Twenty miles north of Jenner on Highway 1 lies Salt Point State Park, sandwiched into the few miles between the Pacific Ocean and the San Andreas Fault. This onetime timber port and sandstone quarry (rock for San Francisco's streets was extracted here in the mid-1800s) is a great example of the rugged beauty of the Northern California coast.
From the campground parking lot, take the dirt path inland through tanoak and redwood groves. In spring, the area is sprinkled with the pink blooms of the plant that gives adjacent Kruse Rhododendron State Reserve its name. The trail climbs over several miles to an eerie pygmy forest of pines and cypress stunted by acidic, hard-packed soil. At the highest point in the park (about 900 feet), a broad expanse of coastal prairie offers good views of the bluffs and the ocean below.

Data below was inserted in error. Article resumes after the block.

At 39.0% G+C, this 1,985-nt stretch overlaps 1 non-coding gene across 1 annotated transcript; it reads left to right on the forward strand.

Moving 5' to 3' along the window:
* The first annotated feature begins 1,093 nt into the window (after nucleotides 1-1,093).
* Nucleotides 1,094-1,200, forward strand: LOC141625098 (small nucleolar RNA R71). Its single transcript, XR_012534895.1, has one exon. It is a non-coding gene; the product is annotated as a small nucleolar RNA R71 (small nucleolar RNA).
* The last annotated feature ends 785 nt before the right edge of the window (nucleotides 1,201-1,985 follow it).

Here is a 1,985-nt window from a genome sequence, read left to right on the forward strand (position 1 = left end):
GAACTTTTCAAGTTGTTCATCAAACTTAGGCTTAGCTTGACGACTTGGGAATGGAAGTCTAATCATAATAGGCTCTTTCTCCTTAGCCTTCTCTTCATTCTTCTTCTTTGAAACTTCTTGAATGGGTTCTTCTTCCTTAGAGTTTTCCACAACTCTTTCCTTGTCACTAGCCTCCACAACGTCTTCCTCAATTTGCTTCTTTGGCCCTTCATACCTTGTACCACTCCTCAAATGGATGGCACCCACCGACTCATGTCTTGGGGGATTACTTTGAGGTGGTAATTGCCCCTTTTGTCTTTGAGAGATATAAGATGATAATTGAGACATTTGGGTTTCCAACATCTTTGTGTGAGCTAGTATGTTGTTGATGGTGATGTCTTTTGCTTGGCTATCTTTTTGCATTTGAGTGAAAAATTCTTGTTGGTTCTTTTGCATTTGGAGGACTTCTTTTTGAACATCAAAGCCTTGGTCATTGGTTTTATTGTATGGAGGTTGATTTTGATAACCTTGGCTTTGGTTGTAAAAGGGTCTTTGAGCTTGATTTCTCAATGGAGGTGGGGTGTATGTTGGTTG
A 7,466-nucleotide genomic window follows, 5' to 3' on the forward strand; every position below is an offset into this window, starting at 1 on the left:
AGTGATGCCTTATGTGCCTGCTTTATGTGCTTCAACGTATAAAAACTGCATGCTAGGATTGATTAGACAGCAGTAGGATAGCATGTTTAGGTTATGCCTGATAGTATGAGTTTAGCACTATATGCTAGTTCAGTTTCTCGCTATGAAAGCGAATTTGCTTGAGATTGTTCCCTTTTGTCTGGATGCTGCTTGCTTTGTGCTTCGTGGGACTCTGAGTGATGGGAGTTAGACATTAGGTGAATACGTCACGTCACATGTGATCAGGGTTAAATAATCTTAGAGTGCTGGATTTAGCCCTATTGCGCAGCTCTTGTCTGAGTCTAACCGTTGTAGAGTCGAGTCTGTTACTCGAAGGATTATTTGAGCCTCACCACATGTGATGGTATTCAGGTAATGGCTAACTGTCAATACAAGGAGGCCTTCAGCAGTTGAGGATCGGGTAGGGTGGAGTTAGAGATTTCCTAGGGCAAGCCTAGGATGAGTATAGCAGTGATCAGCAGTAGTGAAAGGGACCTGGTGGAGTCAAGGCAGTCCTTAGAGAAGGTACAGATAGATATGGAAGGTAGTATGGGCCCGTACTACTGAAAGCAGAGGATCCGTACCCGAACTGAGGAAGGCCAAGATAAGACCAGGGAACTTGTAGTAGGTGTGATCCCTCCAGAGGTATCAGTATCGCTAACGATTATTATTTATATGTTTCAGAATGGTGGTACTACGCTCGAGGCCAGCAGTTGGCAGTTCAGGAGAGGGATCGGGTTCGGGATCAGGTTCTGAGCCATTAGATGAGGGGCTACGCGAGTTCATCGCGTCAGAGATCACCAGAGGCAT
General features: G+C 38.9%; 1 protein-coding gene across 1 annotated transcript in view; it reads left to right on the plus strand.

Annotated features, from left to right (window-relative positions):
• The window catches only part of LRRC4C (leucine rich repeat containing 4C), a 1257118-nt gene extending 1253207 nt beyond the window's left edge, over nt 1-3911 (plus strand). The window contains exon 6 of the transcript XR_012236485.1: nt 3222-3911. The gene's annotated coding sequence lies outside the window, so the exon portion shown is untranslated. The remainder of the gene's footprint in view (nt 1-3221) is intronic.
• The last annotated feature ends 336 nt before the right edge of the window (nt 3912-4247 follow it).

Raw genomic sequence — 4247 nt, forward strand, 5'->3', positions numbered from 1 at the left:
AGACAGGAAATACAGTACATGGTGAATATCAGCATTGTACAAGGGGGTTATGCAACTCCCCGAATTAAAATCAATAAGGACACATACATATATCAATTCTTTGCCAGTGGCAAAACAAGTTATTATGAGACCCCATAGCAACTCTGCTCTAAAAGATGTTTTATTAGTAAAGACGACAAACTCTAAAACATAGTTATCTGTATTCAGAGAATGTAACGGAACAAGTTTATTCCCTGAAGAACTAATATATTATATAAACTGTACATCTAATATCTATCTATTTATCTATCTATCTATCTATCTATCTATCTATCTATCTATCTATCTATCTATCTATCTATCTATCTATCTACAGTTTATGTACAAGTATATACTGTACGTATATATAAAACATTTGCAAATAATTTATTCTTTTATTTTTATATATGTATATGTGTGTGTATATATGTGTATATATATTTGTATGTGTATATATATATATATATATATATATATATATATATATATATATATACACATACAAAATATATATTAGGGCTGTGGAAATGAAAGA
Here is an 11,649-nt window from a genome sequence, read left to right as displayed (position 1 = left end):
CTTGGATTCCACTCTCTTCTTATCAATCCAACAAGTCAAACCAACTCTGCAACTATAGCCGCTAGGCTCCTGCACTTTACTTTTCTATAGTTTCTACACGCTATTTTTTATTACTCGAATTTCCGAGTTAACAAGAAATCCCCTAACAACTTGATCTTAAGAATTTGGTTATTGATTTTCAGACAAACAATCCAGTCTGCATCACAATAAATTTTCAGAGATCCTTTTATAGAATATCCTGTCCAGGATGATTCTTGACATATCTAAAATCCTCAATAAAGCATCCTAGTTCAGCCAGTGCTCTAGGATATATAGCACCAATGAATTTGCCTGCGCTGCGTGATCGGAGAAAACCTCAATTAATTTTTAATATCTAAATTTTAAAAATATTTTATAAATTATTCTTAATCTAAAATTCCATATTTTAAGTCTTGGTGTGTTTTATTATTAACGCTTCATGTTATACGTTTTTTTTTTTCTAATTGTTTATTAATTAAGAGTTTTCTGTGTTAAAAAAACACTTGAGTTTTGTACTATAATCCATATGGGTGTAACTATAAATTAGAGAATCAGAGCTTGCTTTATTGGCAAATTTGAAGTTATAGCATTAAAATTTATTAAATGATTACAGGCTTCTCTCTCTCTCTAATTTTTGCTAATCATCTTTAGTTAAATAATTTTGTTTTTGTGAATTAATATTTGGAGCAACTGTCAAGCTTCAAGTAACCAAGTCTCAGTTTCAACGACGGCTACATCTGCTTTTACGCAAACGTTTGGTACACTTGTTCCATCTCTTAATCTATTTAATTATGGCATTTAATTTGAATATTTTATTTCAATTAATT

To explore the coast, park by the Gerstle Cove visitor center. To the south is Gerstle Cove Marine Reserve, a protected area favored by scuba divers and tidepoolers. To the north, Salt Point Trail traces the edge of marine terraces above rafts of seals sunning themselves on the rocks. Stump Beach Cove, a rare stretch of sandy beach, provides an ideal location for a picnic or a sunset viewing.
Getting there: Take Highway 1 north. Ten miles past Fort Ross, turn off at either Gerstle Cove or Woodside Campground. Ample parking; camping available year-round; selected trails open to horses and bicycles.
Hike by David Carroll, originally published in the July 2007 issue of Bay Nature magazine